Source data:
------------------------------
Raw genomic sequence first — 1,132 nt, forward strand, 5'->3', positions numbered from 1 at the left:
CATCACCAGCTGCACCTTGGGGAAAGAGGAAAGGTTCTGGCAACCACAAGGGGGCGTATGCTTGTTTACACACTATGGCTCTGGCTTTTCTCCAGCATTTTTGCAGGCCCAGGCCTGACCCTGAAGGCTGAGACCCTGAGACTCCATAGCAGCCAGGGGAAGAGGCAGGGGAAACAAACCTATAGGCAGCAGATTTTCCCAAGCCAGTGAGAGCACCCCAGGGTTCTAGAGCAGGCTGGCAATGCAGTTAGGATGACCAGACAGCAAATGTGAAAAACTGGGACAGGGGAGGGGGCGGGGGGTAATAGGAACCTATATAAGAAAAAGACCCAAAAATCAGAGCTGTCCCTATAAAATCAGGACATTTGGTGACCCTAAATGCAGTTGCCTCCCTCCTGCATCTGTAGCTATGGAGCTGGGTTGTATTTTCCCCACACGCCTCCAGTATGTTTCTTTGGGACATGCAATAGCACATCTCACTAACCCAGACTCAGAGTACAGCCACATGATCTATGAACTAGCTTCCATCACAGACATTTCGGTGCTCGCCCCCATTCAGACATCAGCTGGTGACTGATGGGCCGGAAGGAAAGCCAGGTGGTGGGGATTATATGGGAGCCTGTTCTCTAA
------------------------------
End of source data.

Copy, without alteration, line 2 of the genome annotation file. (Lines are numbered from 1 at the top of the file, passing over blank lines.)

CATCACCAGCTGCACCTTGGGGAAAGAGGAAAGGTTCTGGCAACCACAAGGGGGCGTATGCTTGTTTACACACTATGGCTCTGGCTTTTCTCCAGCATTTTTGCAGGCCCAGGCCTGACCCTGAAGGCTGAGACCCTGAGACTCCATAGCAGCCAGGGGAAGAGGCAGGGGAAACAAACCTATAGGCAGCAGATTTTCCCAAGCCAGTGAGAGCACCCCAGGGTTCTAGAGCAGGCTGGCAATGCAGTTAGGATGACCAGACAGCAAATGTGAAAAACTGGGACAGGGGAGGGGGCGGGGGGTAATAGGAACCTATATAAGAAAAAGACCCAAAAATCAGAGCTGTCCCTATAAAATCAGGACATTTGGTGACCCTAAATGCAGTTGCCTCCCTCCTGCATCTGTAGCTATGGAGCTGGGTTGTATTTTCCCCACACGCCTCCAGTATGTTTCTTTGGGACATGCAATAGCACATCTCACTAACCCAGACTCAGAGTACAGCCACATGATCTATGAACTAGCTTCCATCACAGACATTTCGGTGCTCGCCCCCATTCAGACATCAGCTGGTGACTGATGGGCCGGAAGGAAAGCCAGGTGGTGGGGATTATATGGGAGCCTGTTCTCTAA